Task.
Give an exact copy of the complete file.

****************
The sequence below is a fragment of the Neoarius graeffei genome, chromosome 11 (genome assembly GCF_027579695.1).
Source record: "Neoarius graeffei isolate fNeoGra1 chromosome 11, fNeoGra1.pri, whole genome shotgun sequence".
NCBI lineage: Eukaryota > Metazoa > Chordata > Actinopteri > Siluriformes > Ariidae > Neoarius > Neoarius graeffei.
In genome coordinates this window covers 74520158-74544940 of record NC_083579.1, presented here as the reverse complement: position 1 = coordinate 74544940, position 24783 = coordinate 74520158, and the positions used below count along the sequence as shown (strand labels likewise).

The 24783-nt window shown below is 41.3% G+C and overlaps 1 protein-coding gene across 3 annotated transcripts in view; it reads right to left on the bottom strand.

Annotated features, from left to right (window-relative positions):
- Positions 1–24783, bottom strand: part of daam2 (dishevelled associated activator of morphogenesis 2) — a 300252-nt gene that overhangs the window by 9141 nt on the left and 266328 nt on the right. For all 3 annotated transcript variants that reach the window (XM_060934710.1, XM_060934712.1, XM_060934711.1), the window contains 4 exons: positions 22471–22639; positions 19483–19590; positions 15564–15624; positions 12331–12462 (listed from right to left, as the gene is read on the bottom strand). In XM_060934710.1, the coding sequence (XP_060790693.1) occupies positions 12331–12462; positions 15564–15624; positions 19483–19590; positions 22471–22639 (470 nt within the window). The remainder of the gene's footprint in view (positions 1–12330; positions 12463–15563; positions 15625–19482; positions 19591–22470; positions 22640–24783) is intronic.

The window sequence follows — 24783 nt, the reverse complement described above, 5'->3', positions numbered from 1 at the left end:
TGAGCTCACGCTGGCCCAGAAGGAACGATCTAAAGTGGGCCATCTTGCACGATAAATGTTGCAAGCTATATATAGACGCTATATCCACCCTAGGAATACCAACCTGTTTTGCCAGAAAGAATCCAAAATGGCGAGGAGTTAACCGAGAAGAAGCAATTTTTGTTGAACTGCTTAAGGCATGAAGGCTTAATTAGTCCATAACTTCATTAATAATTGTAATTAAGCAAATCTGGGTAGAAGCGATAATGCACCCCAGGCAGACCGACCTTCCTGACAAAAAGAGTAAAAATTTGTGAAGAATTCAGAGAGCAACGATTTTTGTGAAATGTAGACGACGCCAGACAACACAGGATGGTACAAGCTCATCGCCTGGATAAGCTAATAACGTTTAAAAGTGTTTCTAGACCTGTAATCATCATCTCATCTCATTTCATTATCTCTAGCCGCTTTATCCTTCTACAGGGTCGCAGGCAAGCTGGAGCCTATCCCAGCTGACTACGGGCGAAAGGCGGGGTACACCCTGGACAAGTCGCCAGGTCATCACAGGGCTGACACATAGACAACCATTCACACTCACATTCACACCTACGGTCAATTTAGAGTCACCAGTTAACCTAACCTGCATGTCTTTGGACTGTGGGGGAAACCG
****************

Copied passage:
The sequence below is a fragment of the Neoarius graeffei genome, chromosome 11 (genome assembly GCF_027579695.1).
Source record: "Neoarius graeffei isolate fNeoGra1 chromosome 11, fNeoGra1.pri, whole genome shotgun sequence".
NCBI lineage: Eukaryota > Metazoa > Chordata > Actinopteri > Siluriformes > Ariidae > Neoarius > Neoarius graeffei.
In genome coordinates this window covers 74520158-74544940 of record NC_083579.1, presented here as the reverse complement: position 1 = coordinate 74544940, position 24783 = coordinate 74520158, and the positions used below count along the sequence as shown (strand labels likewise).

The 24783-nt window shown below is 41.3% G+C and overlaps 1 protein-coding gene across 3 annotated transcripts in view; it reads right to left on the bottom strand.

Annotated features, from left to right (window-relative positions):
- Positions 1–24783, bottom strand: part of daam2 (dishevelled associated activator of morphogenesis 2) — a 300252-nt gene that overhangs the window by 9141 nt on the left and 266328 nt on the right. For all 3 annotated transcript variants that reach the window (XM_060934710.1, XM_060934712.1, XM_060934711.1), the window contains 4 exons: positions 22471–22639; positions 19483–19590; positions 15564–15624; positions 12331–12462 (listed from right to left, as the gene is read on the bottom strand). In XM_060934710.1, the coding sequence (XP_060790693.1) occupies positions 12331–12462; positions 15564–15624; positions 19483–19590; positions 22471–22639 (470 nt within the window). The remainder of the gene's footprint in view (positions 1–12330; positions 12463–15563; positions 15625–19482; positions 19591–22470; positions 22640–24783) is intronic.

The window sequence follows — 24783 nt, the reverse complement described above, 5'->3', positions numbered from 1 at the left end:
TGAGCTCACGCTGGCCCAGAAGGAACGATCTAAAGTGGGCCATCTTGCACGATAAATGTTGCAAGCTATATATAGACGCTATATCCACCCTAGGAATACCAACCTGTTTTGCCAGAAAGAATCCAAAATGGCGAGGAGTTAACCGAGAAGAAGCAATTTTTGTTGAACTGCTTAAGGCATGAAGGCTTAATTAGTCCATAACTTCATTAATAATTGTAATTAAGCAAATCTGGGTAGAAGCGATAATGCACCCCAGGCAGACCGACCTTCCTGACAAAAAGAGTAAAAATTTGTGAAGAATTCAGAGAGCAACGATTTTTGTGAAATGTAGACGACGCCAGACAACACAGGATGGTACAAGCTCATCGCCTGGATAAGCTAATAACGTTTAAAAGTGTTTCTAGACCTGTAATCATCATCTCATCTCATTTCATTATCTCTAGCCGCTTTATCCTTCTACAGGGTCGCAGGCAAGCTGGAGCCTATCCCAGCTGACTACGGGCGAAAGGCGGGGTACACCCTGGACAAGTCGCCAGGTCATCACAGGGCTGACACATAGACAACCATTCACACTCACATTCACACCTACGGTCAATTTAGAGTCACCAGTTAACCTAACCTGCATGTCTTTGGACTGTGGGGGAAACCG